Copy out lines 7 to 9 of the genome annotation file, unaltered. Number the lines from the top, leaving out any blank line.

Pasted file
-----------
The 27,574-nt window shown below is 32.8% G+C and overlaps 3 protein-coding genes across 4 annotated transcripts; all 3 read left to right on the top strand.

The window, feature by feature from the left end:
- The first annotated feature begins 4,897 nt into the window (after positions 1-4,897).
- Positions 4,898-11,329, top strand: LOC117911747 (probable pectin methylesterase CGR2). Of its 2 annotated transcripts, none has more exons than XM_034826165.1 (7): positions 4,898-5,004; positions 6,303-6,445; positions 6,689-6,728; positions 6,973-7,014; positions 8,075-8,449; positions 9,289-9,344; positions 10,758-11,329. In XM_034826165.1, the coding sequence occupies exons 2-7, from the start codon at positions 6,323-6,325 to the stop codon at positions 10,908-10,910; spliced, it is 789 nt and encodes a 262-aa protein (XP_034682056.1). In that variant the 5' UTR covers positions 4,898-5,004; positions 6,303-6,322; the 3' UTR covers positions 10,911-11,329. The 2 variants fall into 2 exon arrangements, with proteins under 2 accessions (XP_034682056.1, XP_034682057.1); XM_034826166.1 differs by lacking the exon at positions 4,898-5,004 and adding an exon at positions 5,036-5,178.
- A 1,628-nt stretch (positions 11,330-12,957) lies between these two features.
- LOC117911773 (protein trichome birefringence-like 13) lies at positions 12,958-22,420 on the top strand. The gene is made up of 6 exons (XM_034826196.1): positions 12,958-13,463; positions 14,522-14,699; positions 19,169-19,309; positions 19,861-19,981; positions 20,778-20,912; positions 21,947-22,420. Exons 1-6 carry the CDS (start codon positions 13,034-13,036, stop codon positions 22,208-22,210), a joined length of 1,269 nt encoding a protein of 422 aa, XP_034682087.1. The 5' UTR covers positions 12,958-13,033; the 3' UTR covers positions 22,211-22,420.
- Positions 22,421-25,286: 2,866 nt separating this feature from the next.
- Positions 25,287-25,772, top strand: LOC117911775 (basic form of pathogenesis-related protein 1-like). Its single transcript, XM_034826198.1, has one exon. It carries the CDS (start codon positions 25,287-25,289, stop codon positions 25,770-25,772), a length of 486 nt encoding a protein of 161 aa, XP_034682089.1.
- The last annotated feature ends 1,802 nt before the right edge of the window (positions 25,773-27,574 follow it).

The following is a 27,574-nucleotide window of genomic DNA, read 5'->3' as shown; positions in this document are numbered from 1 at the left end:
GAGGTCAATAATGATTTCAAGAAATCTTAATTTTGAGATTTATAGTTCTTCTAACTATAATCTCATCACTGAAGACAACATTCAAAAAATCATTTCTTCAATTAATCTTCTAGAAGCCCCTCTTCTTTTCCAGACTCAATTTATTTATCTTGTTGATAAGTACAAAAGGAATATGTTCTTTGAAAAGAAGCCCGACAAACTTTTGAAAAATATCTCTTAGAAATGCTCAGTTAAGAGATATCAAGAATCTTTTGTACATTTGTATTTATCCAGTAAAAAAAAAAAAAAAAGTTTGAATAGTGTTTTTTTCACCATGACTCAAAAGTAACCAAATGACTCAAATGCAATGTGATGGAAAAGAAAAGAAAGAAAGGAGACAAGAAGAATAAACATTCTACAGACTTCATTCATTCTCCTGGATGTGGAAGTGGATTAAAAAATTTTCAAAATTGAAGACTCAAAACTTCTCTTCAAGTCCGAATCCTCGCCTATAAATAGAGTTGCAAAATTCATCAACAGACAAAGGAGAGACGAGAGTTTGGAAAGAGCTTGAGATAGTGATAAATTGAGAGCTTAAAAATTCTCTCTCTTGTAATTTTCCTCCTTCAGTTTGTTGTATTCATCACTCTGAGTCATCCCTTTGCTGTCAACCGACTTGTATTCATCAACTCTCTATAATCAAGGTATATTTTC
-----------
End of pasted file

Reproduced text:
- Positions 22,421-25,286: 2,866 nt separating this feature from the next.
- Positions 25,287-25,772, top strand: LOC117911775 (basic form of pathogenesis-related protein 1-like). Its single transcript, XM_034826198.1, has one exon. It carries the CDS (start codon positions 25,287-25,289, stop codon positions 25,770-25,772), a length of 486 nt encoding a protein of 161 aa, XP_034682089.1.
- The last annotated feature ends 1,802 nt before the right edge of the window (positions 25,773-27,574 follow it).